Company: Glooscap Ventures
Locations: Annapolis Valley, Nova Scotia
Industry: Diversified Retail, Seafood and Food Processing
and Renewable Energy
Size: Medium (100+ employees)
“Vendors and customers are asking questions about B Corp, and maybe pushing themselves to do better.”
– Desiree Stockermans
Operations Manager, Ocean Sonics
Glooscap Ventures' purpose
To encourage growth and economic potential for our First Nation community to ensure that it is sustainable and prosperous into the future.
Growing with purpose
Glooscap Ventures is the economic development and business development arm of the Glooscap First Nation. The company has grown quickly in the past six years, moving into new industries and expanding from five to over a hundred employees.
The company now consists of a variety of different businesses, including on-reserve retail and gaming centres as well as fisheries and seafood processing, clean energy, professional services consulting and international food processing.
A new model
Glooscap First Nations is located in the Annapolis Valley in Nova Scotia and has around 400 members, 75 of whom live on-reserve. Despite its smaller size, Glooscap Ventures makes a significant contribution to the regional economy.
“Glooscap is very much a leader in economic development and business development in First Nation communities. We have quickly become the model that people are looking at and towards for their own their own business ventures in First Nation communities,” says Claude O’Hara, Vice President of Business Development at Glooscap Ventures.
In the past five years Glooscap Ventures has diversified into a broad range of industries, looking to new opportunities to add value, export and innovate. “We are thinking outside the box continuously,” says O’Hara. “We are looking at where we can do the value-add and how we can move things up that value chain. And I think that’s the difference for us.”
One example of this is their new partnership with a Greek feta cheese producer in northern Greece. Glooscap Ventures plans to import feta in bulk, add value to the base ingredient (such as creating flavoured feta), and then sell the final product to domestic and international markets.
In all of their business ventures and partnerships, they are focused on education and building capacity in their community, a direct link to their purpose. O’Hara credits the leadership of Chief Peters for creating and championing this model of economic and community development.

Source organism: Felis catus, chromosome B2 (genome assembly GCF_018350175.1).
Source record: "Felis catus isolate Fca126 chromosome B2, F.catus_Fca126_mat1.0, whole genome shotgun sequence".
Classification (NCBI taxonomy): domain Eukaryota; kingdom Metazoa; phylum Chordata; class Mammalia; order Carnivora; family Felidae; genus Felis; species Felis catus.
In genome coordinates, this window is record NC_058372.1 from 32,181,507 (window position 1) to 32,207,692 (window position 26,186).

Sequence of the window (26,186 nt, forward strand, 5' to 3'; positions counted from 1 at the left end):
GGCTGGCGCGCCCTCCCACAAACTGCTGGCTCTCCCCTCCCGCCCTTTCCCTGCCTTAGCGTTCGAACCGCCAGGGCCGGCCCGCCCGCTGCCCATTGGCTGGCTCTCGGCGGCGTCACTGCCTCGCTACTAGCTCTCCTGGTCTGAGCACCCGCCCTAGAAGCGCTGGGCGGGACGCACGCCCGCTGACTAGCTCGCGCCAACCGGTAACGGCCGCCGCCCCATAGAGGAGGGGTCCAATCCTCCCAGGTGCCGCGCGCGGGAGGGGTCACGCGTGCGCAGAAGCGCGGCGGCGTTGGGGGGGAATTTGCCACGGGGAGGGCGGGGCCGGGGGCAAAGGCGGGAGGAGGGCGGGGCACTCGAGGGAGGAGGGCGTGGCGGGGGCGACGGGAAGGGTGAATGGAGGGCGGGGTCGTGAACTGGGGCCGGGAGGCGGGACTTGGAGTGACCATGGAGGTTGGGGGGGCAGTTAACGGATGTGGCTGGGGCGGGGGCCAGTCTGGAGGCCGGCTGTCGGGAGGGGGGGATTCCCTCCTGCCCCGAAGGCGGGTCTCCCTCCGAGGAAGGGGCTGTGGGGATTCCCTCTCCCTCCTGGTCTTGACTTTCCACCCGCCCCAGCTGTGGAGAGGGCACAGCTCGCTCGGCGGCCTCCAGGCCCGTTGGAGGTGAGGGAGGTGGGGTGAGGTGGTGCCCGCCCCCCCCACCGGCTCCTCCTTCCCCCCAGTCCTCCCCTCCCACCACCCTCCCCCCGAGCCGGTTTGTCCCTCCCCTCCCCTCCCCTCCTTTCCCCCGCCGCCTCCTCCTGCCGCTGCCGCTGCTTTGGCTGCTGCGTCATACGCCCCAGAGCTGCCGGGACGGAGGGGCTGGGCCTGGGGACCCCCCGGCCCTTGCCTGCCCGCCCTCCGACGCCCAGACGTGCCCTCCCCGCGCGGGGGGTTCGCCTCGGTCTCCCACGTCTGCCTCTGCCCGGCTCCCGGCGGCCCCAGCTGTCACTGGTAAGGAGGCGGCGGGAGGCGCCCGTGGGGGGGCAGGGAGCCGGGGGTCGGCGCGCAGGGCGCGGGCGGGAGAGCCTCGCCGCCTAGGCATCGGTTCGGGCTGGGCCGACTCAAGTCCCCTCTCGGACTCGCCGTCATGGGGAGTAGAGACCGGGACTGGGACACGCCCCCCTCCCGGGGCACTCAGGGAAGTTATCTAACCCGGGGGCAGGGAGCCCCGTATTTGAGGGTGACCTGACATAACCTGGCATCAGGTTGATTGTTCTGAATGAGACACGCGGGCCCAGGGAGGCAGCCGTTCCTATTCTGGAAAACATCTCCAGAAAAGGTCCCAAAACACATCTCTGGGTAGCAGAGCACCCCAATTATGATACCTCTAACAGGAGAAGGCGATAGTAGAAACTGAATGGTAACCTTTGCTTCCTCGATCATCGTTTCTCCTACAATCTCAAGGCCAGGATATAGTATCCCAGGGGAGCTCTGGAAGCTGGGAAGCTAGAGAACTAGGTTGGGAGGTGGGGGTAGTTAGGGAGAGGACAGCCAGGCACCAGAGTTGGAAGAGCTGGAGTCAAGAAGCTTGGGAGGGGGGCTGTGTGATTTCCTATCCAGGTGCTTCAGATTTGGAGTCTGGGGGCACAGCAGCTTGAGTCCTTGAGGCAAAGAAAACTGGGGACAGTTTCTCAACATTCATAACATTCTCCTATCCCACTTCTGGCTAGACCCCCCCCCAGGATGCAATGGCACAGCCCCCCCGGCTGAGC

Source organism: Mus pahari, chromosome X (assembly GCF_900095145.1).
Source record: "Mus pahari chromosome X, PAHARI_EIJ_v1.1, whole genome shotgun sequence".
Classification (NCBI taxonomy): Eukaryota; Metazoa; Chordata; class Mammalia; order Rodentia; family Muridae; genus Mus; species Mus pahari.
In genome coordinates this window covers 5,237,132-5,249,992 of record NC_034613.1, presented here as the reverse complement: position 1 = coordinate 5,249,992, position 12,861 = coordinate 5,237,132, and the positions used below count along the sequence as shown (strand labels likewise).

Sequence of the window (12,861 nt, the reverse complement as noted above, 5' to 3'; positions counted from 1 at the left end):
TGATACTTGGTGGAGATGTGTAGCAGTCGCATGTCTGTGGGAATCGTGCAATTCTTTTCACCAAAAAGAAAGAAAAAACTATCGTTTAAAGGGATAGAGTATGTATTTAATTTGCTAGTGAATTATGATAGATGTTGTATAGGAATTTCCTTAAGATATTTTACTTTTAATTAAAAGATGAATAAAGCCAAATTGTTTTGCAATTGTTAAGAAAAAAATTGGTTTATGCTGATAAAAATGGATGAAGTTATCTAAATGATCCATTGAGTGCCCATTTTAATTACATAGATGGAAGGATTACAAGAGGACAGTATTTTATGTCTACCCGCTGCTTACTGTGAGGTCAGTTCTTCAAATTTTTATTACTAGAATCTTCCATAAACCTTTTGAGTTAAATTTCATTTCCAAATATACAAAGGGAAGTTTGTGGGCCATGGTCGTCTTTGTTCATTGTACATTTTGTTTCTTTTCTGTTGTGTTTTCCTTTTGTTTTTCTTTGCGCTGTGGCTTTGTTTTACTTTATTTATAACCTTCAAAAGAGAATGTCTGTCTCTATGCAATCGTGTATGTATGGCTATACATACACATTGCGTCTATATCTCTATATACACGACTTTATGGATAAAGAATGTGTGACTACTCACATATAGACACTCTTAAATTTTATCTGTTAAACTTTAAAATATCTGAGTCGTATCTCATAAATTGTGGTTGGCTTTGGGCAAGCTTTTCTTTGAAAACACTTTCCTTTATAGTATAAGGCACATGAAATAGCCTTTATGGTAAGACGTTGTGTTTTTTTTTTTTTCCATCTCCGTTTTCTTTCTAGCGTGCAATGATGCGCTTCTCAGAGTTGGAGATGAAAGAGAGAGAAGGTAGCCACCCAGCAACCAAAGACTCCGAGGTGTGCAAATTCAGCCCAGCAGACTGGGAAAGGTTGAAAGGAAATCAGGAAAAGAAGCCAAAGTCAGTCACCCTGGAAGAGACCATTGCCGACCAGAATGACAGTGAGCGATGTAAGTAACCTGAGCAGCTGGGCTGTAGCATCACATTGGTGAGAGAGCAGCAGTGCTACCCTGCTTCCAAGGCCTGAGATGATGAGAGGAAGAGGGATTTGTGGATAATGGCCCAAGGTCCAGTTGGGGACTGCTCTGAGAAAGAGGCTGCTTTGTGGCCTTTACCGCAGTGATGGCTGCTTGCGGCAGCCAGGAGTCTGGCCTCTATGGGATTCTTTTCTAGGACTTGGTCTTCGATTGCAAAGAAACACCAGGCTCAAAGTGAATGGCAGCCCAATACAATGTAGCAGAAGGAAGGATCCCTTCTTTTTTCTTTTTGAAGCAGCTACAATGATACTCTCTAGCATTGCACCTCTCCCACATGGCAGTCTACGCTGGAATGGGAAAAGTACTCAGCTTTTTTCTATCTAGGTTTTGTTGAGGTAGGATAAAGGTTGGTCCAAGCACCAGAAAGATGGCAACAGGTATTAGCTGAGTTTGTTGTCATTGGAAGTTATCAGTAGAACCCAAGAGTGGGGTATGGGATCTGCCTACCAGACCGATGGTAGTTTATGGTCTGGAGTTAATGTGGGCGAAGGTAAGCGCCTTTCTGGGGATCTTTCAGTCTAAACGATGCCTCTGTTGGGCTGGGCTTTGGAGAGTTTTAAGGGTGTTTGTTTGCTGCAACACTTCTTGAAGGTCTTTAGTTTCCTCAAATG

Partners in purpose
Glooscap Ventures’ approach to sustainability and their purpose helps them to attract like-minded business partners who, says O’Hara, “openly promote the First Nations partnership and take great pride in what we are able to achieve together.” And with the feta cheese partnership, for example, their Greek partners share their values around community building and land stewardship. Partnerships, which are a central part of their diversification model, also include collaborations with municipal and provincial partners.
The company is finding opportunities for their seafood in Europe, spurred by a demand for sustainable and socially responsible products. “We’re seeing success in our Glooscap seafood brand in Europe and a lot of that has to do with our whole philosophy on being true stewards of the water and the land,” says O’Hara. “Customers will reward you for good work and good stewardship.”
Their purpose is central to everything they do. No matter what aspect of the business, their purpose guides them as they consider how a decision or initiative will impact their community. The company, which is wholly owned by the Glooscap First Nations community, reinvests profits into that community. Initiatives such as a new community centre, a health centre, and youth programs and senior programs bring tangible benefits to community members.
Their vision isn’t just limited to their own community. Their approach to business is a model for other First Nations communities to learn and benefit from. And they consider neighbouring communities and customers of their businesses to be their stakeholders as well. “We are a small rural First Nations community making a major impact on our entire region,” says O’Hara.